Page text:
The Dying with Dignity Bill, which seeks to “make provision for assistance in achieving a dignified and peaceful end of life to qualifying persons and related matters,” progressed to the committee stage within the Dáil Éireann on October 7.

Although initially introduced by TD John Halligan 2015, the Bill was reintroduced to the Dáil in September by People-Before-Profit TD Gino Kenny. It is cosponsored by TDs Bríd Smith, Paul Murphy, Mick Barry, and Richard Boyd Barrett.

On Wednesday night, TD Kenny said in a tweet that the 81 - 71 vote for  the Bill to progress to the third committee stage was an "amazing result:"

Amazing result tonight. Thanks to all the TD’s who voted for the bill to proceed to committee stage. Thanks to the the amazing Vicky Phelan, Tom Curran and Gail O’Rorke for their support. Sometimes issues like this transcend politics. This was the occasion.

— Gino Kenny TD (@Ginosocialist) October 7, 2020

After the legislation progressed, co-sponsor and Rise TD Paul Murphy said: "A clear majority of the Dáil voted in favour of the bill in broad principal. So they support the idea that people with a terminal illness and in extreme pain can have assistance in dying."

Speaking with Newstalk Breakfast the day after the Bill progressed, TD Kenny explained the parameters of the proposed legislation: "The limited circumstances would be those that has a terminal illness that is incurable and progressive, and that will lead to that person's death.”

He added: "In relation to advanced age, anybody suffering from mental health issues, disability that doesn't come into the legislation at all.

"The safeguards are there, there's a huge oversight in relation to the bill itself. And obviously, the bill, when it goes to the committee stage, can be changed, and it will.

"Opposition bills when they do go to this next stage - it's called pre-legislative scrutiny - they can be changed, sometimes dramatically. So we're open to that.”

"We need scrutiny and we need oversight, and we need all the voices to be heard in relation to this," he added.

TD Kenny said he is hopeful that a report will be put to the Oireachtas early next spring to be legislated for, "or possibly even a referendum."

While TD Kenny says he is open to scrutiny on the Bill, and is keen to define its parameters, some religious groups have expressed concern with its progress.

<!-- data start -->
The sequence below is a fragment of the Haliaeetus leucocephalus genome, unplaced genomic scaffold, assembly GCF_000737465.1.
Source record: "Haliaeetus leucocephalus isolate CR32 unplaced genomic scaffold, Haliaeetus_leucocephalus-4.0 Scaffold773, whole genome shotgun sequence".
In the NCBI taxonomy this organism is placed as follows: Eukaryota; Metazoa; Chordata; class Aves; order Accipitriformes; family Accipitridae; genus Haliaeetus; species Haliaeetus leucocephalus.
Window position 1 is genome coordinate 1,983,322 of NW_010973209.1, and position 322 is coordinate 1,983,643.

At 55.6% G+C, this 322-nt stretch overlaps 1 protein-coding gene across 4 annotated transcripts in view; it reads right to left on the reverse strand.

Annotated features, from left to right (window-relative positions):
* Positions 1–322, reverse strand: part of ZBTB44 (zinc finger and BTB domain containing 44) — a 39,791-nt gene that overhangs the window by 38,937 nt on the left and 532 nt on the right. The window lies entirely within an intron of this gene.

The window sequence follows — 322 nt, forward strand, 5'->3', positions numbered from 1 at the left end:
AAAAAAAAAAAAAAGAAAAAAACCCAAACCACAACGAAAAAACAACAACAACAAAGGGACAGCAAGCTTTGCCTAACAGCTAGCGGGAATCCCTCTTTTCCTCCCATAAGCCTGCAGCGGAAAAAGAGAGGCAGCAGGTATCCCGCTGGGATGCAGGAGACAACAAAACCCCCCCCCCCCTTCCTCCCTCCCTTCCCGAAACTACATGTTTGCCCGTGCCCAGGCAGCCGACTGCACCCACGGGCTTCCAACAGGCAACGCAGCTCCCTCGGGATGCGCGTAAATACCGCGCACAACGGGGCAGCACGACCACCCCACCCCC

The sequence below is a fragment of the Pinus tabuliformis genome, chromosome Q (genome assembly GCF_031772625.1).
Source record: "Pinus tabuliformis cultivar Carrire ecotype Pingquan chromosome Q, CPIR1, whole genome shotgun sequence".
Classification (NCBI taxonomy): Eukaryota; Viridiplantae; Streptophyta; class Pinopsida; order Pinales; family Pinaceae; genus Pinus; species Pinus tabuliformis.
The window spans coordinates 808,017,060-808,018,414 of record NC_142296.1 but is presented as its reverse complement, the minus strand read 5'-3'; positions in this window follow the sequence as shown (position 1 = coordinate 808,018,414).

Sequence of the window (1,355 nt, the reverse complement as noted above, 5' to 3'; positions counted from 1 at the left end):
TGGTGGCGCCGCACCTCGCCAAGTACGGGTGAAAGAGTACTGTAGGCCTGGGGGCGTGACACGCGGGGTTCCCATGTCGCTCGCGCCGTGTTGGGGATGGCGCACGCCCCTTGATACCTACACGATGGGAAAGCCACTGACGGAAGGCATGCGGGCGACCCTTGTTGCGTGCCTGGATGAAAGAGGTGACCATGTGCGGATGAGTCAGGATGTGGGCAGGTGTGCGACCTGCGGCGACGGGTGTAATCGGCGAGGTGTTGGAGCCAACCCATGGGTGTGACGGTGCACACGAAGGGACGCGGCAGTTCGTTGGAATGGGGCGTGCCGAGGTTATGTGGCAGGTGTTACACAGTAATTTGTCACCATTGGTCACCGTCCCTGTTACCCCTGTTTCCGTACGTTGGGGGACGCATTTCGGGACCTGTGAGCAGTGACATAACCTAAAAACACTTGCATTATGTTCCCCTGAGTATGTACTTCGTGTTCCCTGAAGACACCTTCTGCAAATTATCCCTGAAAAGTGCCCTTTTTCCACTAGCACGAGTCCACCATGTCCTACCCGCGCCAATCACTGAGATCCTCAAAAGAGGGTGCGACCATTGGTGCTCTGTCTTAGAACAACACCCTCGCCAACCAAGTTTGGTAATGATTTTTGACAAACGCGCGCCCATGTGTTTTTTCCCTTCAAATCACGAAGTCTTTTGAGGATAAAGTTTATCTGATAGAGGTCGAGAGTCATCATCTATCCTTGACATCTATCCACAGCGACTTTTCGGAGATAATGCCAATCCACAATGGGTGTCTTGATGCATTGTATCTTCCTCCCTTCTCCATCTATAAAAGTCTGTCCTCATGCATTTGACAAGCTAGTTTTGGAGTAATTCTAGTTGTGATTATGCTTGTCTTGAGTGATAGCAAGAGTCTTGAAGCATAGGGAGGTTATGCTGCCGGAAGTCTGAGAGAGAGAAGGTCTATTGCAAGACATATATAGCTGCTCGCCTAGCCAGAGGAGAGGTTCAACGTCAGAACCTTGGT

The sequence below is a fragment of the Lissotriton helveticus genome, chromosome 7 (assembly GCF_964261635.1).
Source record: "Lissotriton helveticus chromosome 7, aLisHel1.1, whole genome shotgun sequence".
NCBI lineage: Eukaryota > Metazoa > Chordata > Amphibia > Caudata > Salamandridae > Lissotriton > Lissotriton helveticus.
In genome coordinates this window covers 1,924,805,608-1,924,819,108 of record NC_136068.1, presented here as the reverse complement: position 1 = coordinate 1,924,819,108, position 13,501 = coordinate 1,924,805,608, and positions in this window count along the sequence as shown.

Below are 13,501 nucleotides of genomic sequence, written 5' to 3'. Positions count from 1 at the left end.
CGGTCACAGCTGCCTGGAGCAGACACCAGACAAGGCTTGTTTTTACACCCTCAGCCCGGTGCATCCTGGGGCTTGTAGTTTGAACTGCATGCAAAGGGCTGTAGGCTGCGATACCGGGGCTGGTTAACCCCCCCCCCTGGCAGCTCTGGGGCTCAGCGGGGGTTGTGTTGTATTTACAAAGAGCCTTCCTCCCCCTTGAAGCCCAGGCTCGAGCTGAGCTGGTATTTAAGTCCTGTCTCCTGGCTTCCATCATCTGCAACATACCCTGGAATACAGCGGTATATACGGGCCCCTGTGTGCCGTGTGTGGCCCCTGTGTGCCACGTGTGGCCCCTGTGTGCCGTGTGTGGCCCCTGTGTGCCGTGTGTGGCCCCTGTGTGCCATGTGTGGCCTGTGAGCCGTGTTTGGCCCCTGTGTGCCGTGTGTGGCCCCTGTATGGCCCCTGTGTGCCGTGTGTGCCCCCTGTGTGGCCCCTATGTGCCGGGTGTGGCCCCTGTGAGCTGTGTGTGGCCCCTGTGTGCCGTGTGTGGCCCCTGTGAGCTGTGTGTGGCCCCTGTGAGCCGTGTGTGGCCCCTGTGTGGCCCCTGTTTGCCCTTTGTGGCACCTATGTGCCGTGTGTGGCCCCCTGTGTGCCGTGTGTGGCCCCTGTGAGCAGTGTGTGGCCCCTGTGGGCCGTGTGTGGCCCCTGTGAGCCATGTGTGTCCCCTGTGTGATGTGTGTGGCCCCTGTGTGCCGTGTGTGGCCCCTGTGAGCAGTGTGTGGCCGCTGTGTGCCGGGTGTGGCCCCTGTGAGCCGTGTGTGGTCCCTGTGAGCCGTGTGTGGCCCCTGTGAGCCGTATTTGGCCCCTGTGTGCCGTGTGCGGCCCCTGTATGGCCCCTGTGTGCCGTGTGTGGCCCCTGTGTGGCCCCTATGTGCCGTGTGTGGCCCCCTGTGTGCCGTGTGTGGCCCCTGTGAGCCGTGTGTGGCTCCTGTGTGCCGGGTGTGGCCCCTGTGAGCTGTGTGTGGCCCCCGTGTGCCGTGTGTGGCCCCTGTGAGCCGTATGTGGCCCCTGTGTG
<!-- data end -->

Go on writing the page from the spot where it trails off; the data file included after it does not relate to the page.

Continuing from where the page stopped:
In a statement entitled ‘Care at the End of Life,’ the Irish Catholic Bishops’ Conference said: “Assisted suicide is often presented as something that would be rare and exceptional. Once assisted suicide is accepted in principle, it becomes very difficult to draw a line.

"Many countries, which began by legalising assisted suicide on a very limited basis, have moved on to widen significantly the scope of that legislation.”

Rt Rev Dr. David Bruce, the Moderator of the Presbyterian Church in Ireland, said: “We are deeply disappointed and gravely concerned by last night’s vote. This Bill of course raises fundamental questions about the value that is placed on human life in Ireland, something that we firmly believe to be a gift from God.”

The Church of Ireland, however, declined to take a side on the matter and instead urged sensitivity in discussions. Archbishop of Armagh Most Revd John McDowell and the Archbishop of Dublin Most Rev Dr. Michael Jackson said in a joint statement on Thursday: “We affirm the sacredness of human life, in its totality from beginning to end, as a gift given by God, and that each and every human life is intrinsically valuable in all its phases. 

“It should also be recognised that very difficult situations and emotions can arise from the management of care towards the end of a life and the discussion of personal circumstances always requires the utmost sensitivity. Such sensitivity should also be borne in mind in the public debate around these issues.”

You can read the Dying with Dignity Bill 202 here.

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